Sixth, she continued, it was important to give priority to addressing the special and urgent needs of Africa.  Seventh, the Assembly’s high-level meeting in September should give a clear and unequivocal message stressing the development aspects of the Doha trade round, and the need to respond to the needs of developing countries within an adequate time frame that would allow for such an agreement to be reached.  Eight, the idea of reforming the United Nations should be extended by adopting concrete and practical steps towards enhancing the voice and participation of developing countries in the decision-making and norm-setting processes of the international economic, financial and trading systems.

JEAN-MARC HOSCHEIT (Luxembourg), speaking on behalf of the European Union and associated States, noted that trade liberalization and improved multilateral trade rules could play a vital role in achieving the Millennium Goals.  Stressing that the special needs of weak and vulnerable developing countries should be fully reflected in the outcome of the December’s WTO meeting, he encouraged its members to step up efforts to implement the outcome of the Doha Agenda. Developed members, and developing members in a position to do so, should provide duty-free and quota-free market access for all products originating in least developed countries.  In integrating into the international trading system, developing countries would also need trade-related assistance and support for supply-side development.

Increased ODA was also urgently needed to achieve the Millennium Development Goals, he said, adding that its member countries were on track to achieve the  0.39 per cent target in 2006 for ODA, and that they had agreed last week for a collective target of 0.7 per cent by 2015. In addition to ODA, the Union supported the idea of innovative financing mechanisms, including the International Finance Facility, and international solidarity levees.  There was also a need to improve the quality of aid, which worked best when harmonized between donors, coordinated around country-owned strategies and processes, focused on the poorest, was delivered unconditionally and predictably, and provided in the context of other policies supporting development.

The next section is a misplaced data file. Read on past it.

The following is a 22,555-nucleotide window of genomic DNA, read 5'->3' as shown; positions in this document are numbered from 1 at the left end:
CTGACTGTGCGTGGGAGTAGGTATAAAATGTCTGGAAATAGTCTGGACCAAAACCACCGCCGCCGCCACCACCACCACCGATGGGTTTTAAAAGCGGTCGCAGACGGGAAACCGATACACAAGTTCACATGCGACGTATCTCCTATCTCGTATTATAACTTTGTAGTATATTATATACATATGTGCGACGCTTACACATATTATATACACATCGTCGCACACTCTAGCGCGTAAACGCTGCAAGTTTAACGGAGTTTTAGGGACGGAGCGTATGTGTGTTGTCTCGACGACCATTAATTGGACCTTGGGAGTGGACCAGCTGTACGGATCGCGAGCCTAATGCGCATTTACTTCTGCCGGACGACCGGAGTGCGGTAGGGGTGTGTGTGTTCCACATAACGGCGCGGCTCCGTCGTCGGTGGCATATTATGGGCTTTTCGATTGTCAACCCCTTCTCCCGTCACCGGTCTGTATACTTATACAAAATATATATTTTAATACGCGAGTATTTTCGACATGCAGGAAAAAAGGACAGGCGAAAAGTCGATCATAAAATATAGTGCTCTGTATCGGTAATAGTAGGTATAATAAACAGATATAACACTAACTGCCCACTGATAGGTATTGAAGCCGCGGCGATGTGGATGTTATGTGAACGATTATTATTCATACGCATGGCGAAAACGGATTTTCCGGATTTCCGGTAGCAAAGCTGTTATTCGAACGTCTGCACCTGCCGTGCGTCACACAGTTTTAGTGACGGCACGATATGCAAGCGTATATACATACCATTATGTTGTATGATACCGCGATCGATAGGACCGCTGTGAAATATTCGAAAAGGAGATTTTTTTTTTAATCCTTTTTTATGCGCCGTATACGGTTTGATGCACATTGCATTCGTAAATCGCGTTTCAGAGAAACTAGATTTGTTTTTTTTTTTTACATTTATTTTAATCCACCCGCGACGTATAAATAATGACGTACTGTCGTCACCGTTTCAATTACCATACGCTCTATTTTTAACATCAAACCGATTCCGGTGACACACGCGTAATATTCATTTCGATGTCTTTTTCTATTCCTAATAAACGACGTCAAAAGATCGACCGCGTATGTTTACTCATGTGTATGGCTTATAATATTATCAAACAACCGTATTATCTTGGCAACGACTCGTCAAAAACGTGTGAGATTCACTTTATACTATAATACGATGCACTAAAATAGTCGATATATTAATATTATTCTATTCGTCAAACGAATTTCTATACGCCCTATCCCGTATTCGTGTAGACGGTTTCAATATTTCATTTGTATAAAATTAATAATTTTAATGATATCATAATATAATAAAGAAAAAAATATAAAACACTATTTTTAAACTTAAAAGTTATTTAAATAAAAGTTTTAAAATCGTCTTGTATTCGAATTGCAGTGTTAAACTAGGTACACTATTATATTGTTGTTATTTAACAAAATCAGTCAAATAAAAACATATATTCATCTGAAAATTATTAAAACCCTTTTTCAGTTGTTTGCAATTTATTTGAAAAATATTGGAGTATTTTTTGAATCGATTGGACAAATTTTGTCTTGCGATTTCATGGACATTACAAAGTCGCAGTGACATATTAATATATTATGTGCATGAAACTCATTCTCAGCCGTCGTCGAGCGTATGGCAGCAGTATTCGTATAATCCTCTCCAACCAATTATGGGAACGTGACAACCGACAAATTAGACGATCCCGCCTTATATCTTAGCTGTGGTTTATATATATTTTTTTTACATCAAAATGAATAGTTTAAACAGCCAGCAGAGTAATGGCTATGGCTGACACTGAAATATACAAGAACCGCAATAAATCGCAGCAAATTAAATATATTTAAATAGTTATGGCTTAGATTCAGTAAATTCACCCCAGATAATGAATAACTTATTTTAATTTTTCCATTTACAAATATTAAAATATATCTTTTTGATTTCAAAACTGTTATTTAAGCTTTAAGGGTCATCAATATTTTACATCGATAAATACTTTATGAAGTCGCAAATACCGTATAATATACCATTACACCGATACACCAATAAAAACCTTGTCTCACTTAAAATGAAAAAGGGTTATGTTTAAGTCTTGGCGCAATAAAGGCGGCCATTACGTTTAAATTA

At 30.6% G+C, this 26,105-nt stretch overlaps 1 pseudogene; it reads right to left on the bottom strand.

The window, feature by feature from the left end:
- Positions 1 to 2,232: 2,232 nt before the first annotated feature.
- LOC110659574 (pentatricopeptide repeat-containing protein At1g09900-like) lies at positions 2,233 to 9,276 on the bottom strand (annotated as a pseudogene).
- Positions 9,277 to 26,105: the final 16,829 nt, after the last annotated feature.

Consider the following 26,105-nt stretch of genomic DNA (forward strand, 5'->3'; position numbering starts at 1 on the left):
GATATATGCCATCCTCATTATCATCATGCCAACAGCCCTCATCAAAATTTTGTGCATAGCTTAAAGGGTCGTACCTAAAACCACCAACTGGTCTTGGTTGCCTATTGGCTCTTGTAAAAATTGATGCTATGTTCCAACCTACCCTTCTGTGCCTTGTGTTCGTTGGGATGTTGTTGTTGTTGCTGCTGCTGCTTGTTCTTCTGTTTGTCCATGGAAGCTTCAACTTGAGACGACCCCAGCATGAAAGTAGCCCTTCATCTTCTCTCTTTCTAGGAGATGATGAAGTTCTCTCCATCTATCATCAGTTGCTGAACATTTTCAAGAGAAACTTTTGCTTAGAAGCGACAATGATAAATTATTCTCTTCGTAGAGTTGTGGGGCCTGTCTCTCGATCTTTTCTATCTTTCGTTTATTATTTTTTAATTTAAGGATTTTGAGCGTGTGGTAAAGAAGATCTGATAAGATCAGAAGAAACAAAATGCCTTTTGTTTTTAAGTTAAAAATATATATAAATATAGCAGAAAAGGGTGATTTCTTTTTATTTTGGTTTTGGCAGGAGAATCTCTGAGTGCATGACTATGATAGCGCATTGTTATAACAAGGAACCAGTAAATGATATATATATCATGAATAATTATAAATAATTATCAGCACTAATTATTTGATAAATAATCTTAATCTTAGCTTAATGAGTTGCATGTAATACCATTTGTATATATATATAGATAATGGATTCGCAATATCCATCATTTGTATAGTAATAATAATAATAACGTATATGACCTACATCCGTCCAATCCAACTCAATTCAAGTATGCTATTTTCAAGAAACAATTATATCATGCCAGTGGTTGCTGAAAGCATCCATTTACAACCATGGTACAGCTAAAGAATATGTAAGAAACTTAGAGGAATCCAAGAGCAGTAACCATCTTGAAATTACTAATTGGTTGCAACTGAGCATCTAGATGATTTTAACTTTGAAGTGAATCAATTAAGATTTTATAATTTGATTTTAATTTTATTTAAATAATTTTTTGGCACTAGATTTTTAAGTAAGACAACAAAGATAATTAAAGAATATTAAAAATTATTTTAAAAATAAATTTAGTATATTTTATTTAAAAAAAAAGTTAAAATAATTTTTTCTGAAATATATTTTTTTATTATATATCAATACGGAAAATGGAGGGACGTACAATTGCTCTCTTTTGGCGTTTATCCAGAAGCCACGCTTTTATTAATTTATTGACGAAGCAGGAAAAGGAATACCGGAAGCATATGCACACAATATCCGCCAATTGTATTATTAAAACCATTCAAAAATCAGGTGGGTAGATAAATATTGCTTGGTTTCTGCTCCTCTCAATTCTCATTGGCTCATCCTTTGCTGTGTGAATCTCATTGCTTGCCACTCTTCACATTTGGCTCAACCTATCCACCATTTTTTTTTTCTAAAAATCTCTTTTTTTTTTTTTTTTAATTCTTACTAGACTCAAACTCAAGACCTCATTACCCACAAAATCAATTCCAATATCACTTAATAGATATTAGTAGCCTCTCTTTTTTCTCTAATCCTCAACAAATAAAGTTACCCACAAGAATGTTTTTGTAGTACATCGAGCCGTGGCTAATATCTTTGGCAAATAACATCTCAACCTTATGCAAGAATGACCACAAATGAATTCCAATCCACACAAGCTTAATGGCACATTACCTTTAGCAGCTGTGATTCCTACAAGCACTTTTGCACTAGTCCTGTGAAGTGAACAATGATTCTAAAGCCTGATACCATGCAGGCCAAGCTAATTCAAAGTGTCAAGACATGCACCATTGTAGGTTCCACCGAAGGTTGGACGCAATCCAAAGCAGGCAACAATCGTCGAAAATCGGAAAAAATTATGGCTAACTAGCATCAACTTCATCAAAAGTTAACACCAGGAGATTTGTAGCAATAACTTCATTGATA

The Union remained committed to finding solutions to unsustainable debt burdens, he continued, and welcomed progress made by the IMF and World Bank in preparing their debt sustainability framework, as well as the Group of 8’s proposal to cancel debt stock of heavily indebted poor countries.  It was crucial that donors honoured their commitments to compensate institutions for the costs of debt cancellation, so that the financial integrity of those institutions would be left intact.

MUSTAPA MOHAMED, Minister in the Prime Minister’s Office of Malaysia, said that three years after Monterrey, the lack of financial resources had stymied the efforts of developing countries to achieve their development goals.  Poverty was a serious obstacle to human development.  Thanks to the policies undertaken by his country, its poverty rate had declined in the past decade.  For developing countries, an active private sector could contribute to growth and development.  An increasingly private sector-led economy had expanded Malaysia’s growth, enhanced its ability to adapt and undertake change, and improved efficiency, productivity and competitiveness.

He emphasized the difficulties faced by developing countries in integrating themselves into the international trade system.  It was imperative that the imbalances and asymmetries, including the lack of market access, be given high priority.  In addition to poverty alleviation, it was important to ensure adequate infrastructure to facilitate development.  However, the cost of building infrastructure was very high, and most poor countries could not afford it.  There was a need to seriously consider the setting up of a dedicated pool of international financing for the development of infrastructure in developing countries.  Also, he noted that South-South cooperation had become an effective approach in strengthening partnership.  His country was prepared to share its experiences in development and poverty eradication.